How to: Enable a 64-Bit, x64 hosted MSVC toolset on the command line
Visual Studio includes C++ compilers, linkers, and other tools that you can use to create platform-specific versions of your apps that can run on 32-bit, 64-bit, or ARM-based Windows operating systems. Other optional Visual Studio workloads let you use C++ tools to target other platforms, such as iOS, Android, and Linux. The default build architecture uses 32-bit, x86-hosted tools to build 32-bit, x86-native Windows code. However, you probably have a 64-bit computer. When Visual Studio is installed on a 64-bit Windows operating system, additional developer command prompt shortcuts for the 64-bit, x64-hosted native and cross compilers are available. You can take advantage of the processor and memory space available to 64-bit code by using the 64-bit, x64-hosted toolset when you build code for x86, x64, or ARM processors.
Use a 64-bit hosted developer command prompt shortcut
To access these command prompts on Windows 10, on the Start menu, open the folder for your version of Visual Studio, for example Visual Studio 2019, and then choose one of the x64 native or cross-tool developer command prompts.
To access these command prompts on Windows 8, on the Start screen, open All apps. Under the heading for the installed version of Visual Studio, open the Visual Studio folder (in older versions of Visual Studio, it may be named Visual Studio Tools). On earlier versions of Windows, choose Start, expand All Programs, the folder for your version of Visual Studio (and on older versions of Visual Studio, Visual Studio Tools). For more information, see Developer command prompt shortcuts.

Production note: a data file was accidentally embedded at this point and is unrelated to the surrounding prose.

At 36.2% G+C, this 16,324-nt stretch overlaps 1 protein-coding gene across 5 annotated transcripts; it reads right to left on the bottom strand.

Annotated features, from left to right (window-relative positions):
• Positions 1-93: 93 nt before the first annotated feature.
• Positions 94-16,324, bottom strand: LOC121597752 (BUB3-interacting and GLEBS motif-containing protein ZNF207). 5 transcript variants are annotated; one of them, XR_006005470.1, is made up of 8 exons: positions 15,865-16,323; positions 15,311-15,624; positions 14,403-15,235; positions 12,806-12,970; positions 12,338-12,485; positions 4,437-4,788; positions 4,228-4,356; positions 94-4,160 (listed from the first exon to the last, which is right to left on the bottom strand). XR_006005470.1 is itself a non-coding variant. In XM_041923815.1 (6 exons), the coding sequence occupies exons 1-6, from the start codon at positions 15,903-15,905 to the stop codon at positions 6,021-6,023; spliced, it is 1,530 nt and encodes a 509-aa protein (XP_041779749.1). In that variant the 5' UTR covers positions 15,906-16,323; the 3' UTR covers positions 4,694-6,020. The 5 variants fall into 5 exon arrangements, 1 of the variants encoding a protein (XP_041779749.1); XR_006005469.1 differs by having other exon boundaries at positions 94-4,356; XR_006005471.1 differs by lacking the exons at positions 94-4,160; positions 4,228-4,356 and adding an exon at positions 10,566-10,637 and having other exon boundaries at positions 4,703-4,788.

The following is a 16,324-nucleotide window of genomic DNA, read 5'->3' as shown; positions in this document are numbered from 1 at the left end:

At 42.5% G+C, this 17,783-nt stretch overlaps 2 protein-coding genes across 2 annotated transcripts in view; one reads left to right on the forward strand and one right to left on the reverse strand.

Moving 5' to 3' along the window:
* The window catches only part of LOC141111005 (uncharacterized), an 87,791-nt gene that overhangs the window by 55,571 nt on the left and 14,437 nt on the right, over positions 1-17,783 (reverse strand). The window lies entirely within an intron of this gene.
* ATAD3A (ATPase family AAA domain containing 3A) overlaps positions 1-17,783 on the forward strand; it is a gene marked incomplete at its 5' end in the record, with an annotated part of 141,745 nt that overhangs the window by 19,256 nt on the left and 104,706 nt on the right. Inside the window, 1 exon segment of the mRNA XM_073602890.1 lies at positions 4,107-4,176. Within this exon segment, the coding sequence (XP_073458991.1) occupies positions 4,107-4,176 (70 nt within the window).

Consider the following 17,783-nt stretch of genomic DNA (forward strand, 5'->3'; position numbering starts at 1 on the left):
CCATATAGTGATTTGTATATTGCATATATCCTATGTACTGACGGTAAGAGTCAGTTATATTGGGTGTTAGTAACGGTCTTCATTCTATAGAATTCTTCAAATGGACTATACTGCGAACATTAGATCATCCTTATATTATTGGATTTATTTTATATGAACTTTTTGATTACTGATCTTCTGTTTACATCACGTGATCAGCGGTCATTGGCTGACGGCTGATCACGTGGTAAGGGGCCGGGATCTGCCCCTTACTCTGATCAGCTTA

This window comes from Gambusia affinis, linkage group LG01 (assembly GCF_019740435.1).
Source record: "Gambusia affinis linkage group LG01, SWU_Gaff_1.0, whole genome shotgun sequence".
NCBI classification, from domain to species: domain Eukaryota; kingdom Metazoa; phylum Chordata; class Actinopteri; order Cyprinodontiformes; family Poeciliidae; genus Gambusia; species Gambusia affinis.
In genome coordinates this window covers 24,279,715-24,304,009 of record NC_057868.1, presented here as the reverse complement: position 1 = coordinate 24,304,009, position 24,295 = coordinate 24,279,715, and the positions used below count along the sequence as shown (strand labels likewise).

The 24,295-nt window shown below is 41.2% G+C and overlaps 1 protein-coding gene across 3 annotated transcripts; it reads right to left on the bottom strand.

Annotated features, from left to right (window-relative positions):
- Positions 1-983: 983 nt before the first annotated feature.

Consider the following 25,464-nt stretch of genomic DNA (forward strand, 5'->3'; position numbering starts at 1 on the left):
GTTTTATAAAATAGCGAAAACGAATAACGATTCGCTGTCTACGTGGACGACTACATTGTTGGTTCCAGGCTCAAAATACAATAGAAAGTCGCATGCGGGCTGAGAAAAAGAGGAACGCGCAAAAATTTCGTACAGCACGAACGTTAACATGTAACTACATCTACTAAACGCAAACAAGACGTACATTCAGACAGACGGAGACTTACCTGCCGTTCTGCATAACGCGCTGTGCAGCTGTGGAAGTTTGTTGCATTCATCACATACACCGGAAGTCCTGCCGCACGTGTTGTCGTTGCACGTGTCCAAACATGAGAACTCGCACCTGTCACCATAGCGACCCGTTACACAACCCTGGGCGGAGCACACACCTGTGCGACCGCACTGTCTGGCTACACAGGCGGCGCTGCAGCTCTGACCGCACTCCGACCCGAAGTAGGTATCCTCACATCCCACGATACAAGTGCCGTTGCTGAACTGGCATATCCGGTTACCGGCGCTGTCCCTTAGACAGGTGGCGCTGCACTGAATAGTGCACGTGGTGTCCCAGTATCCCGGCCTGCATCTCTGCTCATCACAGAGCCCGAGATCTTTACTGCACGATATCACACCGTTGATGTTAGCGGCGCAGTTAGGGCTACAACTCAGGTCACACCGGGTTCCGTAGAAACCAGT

Use Vcvarsall.bat to set a 64-bit hosted build architecture
Any of the native or cross compiler tools build configurations can be used on the command line by running the vcvarsall.bat command file. This command file configures the path and environment variables that enable a particular build architecture in an existing command prompt window. For specific instructions, see Developer command file locations.
For information about the specific tools that are included with each Visual Studio edition, see Visual C++ Tools and Features in Visual Studio Editions.
For information about how to use the Visual Studio IDE to create 64-bit applications, see How to: Configure Visual C++ Projects to Target 64-Bit, x64 Platforms.
When you install a C++ workload in the Visual Studio installer, it always installs 32-bit, x86-hosted, native and cross compiler tools to build x86 and x64 code. If you include the Universal Windows Platform workload, it also installs x86-hosted cross compiler tools to build ARM code. If you install these workloads on a 64-bit, x64 processor, you also get 64-bit native and cross compiler tools to build x86, x64, and ARM code. The 32-bit and 64-bit tools generate identical code, but the 64-bit tools support more memory for precompiled header symbols and the Whole Program Optimization (/GL and /LTCG) options. If you run into memory limits when you use the 32-bit tools, try the 64-bit tools.